For this week’s (somewhat delayed, my apologies) old pictures post I decided to dive into the warmth of the local boozer. Brownhills and Walsall Wood have had many hostelries over the years, some long gone, some more recent casualties of a declining, fading industry. I’ve delved into the subject of the lost pub before on the blog, and I’m going to make this a two-part post as there is so much great material to be shared.
There’s an excellent community project underway on the net, cataloguing Britain’s lost drinking history, called ‘The Lost Pubs Project – it’s well worth a visit.
I’m making an appeal here to anyone reading this who has photos of recent lost inns; whilst there are many old, forgotten ones in the historical record, I have no decent images of The Wheatsheaf, The Sportsman (formerly Hunstsman), The Station Hotel, The George and Dragon (in Clayhanger), The Railway Tavern or Chester’s Wine Bar (latterly Simply Blues). I am, of course, well aware of the great collection by David Hodgkinson, but please do root through your albums and see if there are any photos of these once notable establishments. Look in the background at any otherwise unrelated pictures, maybe of weddings or whatever. This highlights a fear of mine that we’re obsessed with the pre-sixties period and completely ignoring the historical record of the last fifty years.
Please help if you can. That’s BrownhillsBob at Googlemail dot com. Cheers.
As ever, I recommend the work of the authors of the pictures included here. Please seek out their books and buy them when you are able.
I think this was possibly the second Warrener’s Arms in the series of three. I understand the first was no more than a brewhouse at a farm near the site of the later building. This one would have been intermediate, clearly different to the derelict husk of the typical thirties building decaying unloved today. The name comes from the hunting warren on Ogley Hay, where rabbits were kept for sport, hence Warren Place and Warrenhouse Farm, upon whose traditional land the Staffordshire Hoard was found. Taken from ‘Memories of Old Brownhills’ by Clarice Mayo & Geoff Harrington.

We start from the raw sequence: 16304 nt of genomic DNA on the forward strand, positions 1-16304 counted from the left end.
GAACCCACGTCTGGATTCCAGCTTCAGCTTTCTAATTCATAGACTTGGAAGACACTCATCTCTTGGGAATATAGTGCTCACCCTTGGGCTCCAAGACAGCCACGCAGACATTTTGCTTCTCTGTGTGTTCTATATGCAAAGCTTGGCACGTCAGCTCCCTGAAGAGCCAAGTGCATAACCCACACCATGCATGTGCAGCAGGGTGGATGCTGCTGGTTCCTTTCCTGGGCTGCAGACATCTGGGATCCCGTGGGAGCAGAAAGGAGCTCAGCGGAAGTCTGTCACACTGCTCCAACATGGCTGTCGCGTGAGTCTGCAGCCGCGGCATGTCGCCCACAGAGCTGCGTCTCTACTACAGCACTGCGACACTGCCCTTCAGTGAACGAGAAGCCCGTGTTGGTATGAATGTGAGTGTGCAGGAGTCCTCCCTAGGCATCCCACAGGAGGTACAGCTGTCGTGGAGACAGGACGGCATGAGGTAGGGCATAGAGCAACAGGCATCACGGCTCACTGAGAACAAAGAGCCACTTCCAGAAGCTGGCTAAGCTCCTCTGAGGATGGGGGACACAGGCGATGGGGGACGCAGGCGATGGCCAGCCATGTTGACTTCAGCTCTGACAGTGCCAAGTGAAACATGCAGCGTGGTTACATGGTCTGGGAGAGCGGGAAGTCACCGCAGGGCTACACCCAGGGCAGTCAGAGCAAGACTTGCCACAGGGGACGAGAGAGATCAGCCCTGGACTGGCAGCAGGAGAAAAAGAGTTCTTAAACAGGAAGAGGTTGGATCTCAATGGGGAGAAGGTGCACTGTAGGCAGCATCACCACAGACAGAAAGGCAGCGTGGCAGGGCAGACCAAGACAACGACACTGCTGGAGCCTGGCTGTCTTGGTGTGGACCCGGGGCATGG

Find out more about the lost pub ‘The Warreners Arms’ and its convoluted planning history
There are several old, lost pubs along the Lichfield Road between Brownhills and Lichfield. There’s The Red White and Blue, at Springhill, now a private house. I’ve had several involved debates about the location of The Fighting Cocks, believed to be a farm brewhouse, in Cartersfield Lane. I previously documented the demolished Royal Oak at Pipehill, and this one, The Old Leopard, stands at the foot of Sandhills. This photo, from Geograph, is taken by John M who has this to say: This former hostelry is now a private house. It was once owned by the Lichfield Brewery who acquired it in 1864. My relative Edward Ball and his wife Hannah James were living here in 1901. He was listed as being an Underground Coal Miner (Hewer) and Licensed Victualler. A small sign on the building suggests that it ceased to be a pub in 1911.
Check out the story of The Lost Pub of Pipehill
This is the first time I’ve really thought about The Woodman, and I know very little about it. Something about the caption doesn’t quite ring right, but I can’t put my finger on it. Do you have anything to add? Taken from ‘Memories of Old Brownhills’ by Clarice Mayo & Geoff Harrington.
Yet another house I wasn’t aware of before I started this blog. The history of it is unknown to me beyond the caption – but surely there’s much to be remembered here relating to the site; The Watersplash and later Barons Court were both on this spot. Taken from ‘Memories of Old Walsall Wood’ by Bill Mayo and John Sale.
I’m very interested in The Jolly Collier. I’ve never really met anyone who drank there regularly. I remember the post box in the front wall, and it being derelict for absolutely ages before being demolished to make way for T&S Stores extension. Taken from ‘Memories of Old Brownhills’ by Clarice Mayo & Geoff Harrington.
There’s much local fondness for the old Horse and Jockey, demolished in the nineties to make way for the current aberration. It was a legendarily hard house, known for its no-nonsense regulars and basic conditions. Taken from ‘Memories of Old Walsall Wood’ by Bill Mayo and John Sale.